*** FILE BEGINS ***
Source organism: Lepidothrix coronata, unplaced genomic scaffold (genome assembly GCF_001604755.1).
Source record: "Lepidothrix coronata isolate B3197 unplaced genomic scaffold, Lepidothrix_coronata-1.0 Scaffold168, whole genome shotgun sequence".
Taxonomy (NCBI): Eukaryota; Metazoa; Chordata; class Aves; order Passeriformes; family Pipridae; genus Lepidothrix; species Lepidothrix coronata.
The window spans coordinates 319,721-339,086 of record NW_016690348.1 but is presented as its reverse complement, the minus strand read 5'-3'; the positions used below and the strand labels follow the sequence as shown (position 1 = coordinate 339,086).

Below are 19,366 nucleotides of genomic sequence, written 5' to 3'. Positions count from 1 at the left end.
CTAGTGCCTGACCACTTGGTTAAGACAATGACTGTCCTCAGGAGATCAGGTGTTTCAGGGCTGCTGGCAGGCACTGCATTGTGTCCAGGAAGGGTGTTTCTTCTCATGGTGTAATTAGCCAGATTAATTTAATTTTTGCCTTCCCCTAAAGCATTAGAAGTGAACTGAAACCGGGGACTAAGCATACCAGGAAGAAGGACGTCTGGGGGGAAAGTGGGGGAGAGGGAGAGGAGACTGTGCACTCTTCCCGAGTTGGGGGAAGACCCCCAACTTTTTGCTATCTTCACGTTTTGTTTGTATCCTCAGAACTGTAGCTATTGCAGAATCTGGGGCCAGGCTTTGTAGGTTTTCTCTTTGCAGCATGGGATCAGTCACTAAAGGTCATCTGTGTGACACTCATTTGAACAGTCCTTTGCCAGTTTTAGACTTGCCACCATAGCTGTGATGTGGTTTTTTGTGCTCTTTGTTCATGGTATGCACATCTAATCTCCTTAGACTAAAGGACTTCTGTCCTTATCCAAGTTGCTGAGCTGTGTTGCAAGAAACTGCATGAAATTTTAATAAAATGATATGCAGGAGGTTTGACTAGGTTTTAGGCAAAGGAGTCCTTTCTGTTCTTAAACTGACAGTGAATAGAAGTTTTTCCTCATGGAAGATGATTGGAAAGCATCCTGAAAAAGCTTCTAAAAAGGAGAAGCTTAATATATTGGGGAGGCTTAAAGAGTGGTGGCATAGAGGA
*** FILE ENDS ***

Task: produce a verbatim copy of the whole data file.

Source organism: Lepidothrix coronata, unplaced genomic scaffold (genome assembly GCF_001604755.1).
Source record: "Lepidothrix coronata isolate B3197 unplaced genomic scaffold, Lepidothrix_coronata-1.0 Scaffold168, whole genome shotgun sequence".
Taxonomy (NCBI): Eukaryota; Metazoa; Chordata; class Aves; order Passeriformes; family Pipridae; genus Lepidothrix; species Lepidothrix coronata.
The window spans coordinates 319,721-339,086 of record NW_016690348.1 but is presented as its reverse complement, the minus strand read 5'-3'; the positions used below and the strand labels follow the sequence as shown (position 1 = coordinate 339,086).

Below are 19,366 nucleotides of genomic sequence, written 5' to 3'. Positions count from 1 at the left end.
CTAGTGCCTGACCACTTGGTTAAGACAATGACTGTCCTCAGGAGATCAGGTGTTTCAGGGCTGCTGGCAGGCACTGCATTGTGTCCAGGAAGGGTGTTTCTTCTCATGGTGTAATTAGCCAGATTAATTTAATTTTTGCCTTCCCCTAAAGCATTAGAAGTGAACTGAAACCGGGGACTAAGCATACCAGGAAGAAGGACGTCTGGGGGGAAAGTGGGGGAGAGGGAGAGGAGACTGTGCACTCTTCCCGAGTTGGGGGAAGACCCCCAACTTTTTGCTATCTTCACGTTTTGTTTGTATCCTCAGAACTGTAGCTATTGCAGAATCTGGGGCCAGGCTTTGTAGGTTTTCTCTTTGCAGCATGGGATCAGTCACTAAAGGTCATCTGTGTGACACTCATTTGAACAGTCCTTTGCCAGTTTTAGACTTGCCACCATAGCTGTGATGTGGTTTTTTGTGCTCTTTGTTCATGGTATGCACATCTAATCTCCTTAGACTAAAGGACTTCTGTCCTTATCCAAGTTGCTGAGCTGTGTTGCAAGAAACTGCATGAAATTTTAATAAAATGATATGCAGGAGGTTTGACTAGGTTTTAGGCAAAGGAGTCCTTTCTGTTCTTAAACTGACAGTGAATAGAAGTTTTTCCTCATGGAAGATGATTGGAAAGCATCCTGAAAAAGCTTCTAAAAAGGAGAAGCTTAATATATTGGGGAGGCTTAAAGAGTGGTGGCATAGAGGA